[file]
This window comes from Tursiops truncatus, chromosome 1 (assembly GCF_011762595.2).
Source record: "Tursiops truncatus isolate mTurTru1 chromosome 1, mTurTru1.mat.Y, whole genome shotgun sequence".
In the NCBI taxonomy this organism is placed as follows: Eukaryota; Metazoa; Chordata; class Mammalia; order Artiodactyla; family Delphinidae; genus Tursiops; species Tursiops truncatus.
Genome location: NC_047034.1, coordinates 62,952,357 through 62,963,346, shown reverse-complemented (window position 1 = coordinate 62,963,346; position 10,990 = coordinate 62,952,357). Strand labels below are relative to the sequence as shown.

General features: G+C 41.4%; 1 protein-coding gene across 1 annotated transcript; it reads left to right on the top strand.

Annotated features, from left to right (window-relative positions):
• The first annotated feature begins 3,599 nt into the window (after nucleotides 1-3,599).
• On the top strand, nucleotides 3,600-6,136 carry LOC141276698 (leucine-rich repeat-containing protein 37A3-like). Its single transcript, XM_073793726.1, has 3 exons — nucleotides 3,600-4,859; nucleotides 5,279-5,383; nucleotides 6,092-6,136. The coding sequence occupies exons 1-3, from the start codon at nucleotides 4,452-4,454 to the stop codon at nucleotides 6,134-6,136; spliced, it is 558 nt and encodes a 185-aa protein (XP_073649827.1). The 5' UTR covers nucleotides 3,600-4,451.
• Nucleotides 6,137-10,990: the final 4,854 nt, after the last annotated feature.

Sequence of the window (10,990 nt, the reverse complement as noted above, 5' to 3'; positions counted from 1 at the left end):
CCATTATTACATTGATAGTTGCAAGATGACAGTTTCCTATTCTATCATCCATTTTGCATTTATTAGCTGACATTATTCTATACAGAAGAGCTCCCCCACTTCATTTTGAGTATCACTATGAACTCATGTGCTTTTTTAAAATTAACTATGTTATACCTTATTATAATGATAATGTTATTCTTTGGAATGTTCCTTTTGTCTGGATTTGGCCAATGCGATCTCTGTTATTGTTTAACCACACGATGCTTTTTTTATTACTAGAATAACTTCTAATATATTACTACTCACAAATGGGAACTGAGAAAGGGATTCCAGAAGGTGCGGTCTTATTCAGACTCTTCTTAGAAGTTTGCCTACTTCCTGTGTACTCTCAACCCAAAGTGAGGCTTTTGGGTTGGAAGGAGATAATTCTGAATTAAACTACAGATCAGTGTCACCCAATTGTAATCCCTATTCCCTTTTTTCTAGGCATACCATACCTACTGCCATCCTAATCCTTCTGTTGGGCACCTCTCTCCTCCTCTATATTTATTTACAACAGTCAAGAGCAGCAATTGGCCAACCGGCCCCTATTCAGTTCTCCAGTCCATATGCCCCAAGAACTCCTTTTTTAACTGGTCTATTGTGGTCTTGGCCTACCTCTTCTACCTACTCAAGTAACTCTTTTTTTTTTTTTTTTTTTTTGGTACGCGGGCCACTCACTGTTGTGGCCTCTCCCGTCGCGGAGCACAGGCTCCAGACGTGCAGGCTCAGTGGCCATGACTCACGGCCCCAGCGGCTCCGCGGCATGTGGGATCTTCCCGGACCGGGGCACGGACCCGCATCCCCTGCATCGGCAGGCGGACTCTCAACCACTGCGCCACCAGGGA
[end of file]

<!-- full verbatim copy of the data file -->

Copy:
This window comes from Tursiops truncatus, chromosome 1 (assembly GCF_011762595.2).
Source record: "Tursiops truncatus isolate mTurTru1 chromosome 1, mTurTru1.mat.Y, whole genome shotgun sequence".
In the NCBI taxonomy this organism is placed as follows: Eukaryota; Metazoa; Chordata; class Mammalia; order Artiodactyla; family Delphinidae; genus Tursiops; species Tursiops truncatus.
Genome location: NC_047034.1, coordinates 62,952,357 through 62,963,346, shown reverse-complemented (window position 1 = coordinate 62,963,346; position 10,990 = coordinate 62,952,357). Strand labels below are relative to the sequence as shown.

General features: G+C 41.4%; 1 protein-coding gene across 1 annotated transcript; it reads left to right on the top strand.

Annotated features, from left to right (window-relative positions):
• The first annotated feature begins 3,599 nt into the window (after nucleotides 1-3,599).
• On the top strand, nucleotides 3,600-6,136 carry LOC141276698 (leucine-rich repeat-containing protein 37A3-like). Its single transcript, XM_073793726.1, has 3 exons — nucleotides 3,600-4,859; nucleotides 5,279-5,383; nucleotides 6,092-6,136. The coding sequence occupies exons 1-3, from the start codon at nucleotides 4,452-4,454 to the stop codon at nucleotides 6,134-6,136; spliced, it is 558 nt and encodes a 185-aa protein (XP_073649827.1). The 5' UTR covers nucleotides 3,600-4,451.
• Nucleotides 6,137-10,990: the final 4,854 nt, after the last annotated feature.

Sequence of the window (10,990 nt, the reverse complement as noted above, 5' to 3'; positions counted from 1 at the left end):
CCATTATTACATTGATAGTTGCAAGATGACAGTTTCCTATTCTATCATCCATTTTGCATTTATTAGCTGACATTATTCTATACAGAAGAGCTCCCCCACTTCATTTTGAGTATCACTATGAACTCATGTGCTTTTTTAAAATTAACTATGTTATACCTTATTATAATGATAATGTTATTCTTTGGAATGTTCCTTTTGTCTGGATTTGGCCAATGCGATCTCTGTTATTGTTTAACCACACGATGCTTTTTTTATTACTAGAATAACTTCTAATATATTACTACTCACAAATGGGAACTGAGAAAGGGATTCCAGAAGGTGCGGTCTTATTCAGACTCTTCTTAGAAGTTTGCCTACTTCCTGTGTACTCTCAACCCAAAGTGAGGCTTTTGGGTTGGAAGGAGATAATTCTGAATTAAACTACAGATCAGTGTCACCCAATTGTAATCCCTATTCCCTTTTTTCTAGGCATACCATACCTACTGCCATCCTAATCCTTCTGTTGGGCACCTCTCTCCTCCTCTATATTTATTTACAACAGTCAAGAGCAGCAATTGGCCAACCGGCCCCTATTCAGTTCTCCAGTCCATATGCCCCAAGAACTCCTTTTTTAACTGGTCTATTGTGGTCTTGGCCTACCTCTTCTACCTACTCAAGTAACTCTTTTTTTTTTTTTTTTTTTTTGGTACGCGGGCCACTCACTGTTGTGGCCTCTCCCGTCGCGGAGCACAGGCTCCAGACGTGCAGGCTCAGTGGCCATGACTCACGGCCCCAGCGGCTCCGCGGCATGTGGGATCTTCCCGGACCGGGGCACGGACCCGCATCCCCTGCATCGGCAGGCGGACTCTCAACCACTGCGCCACCAGGGA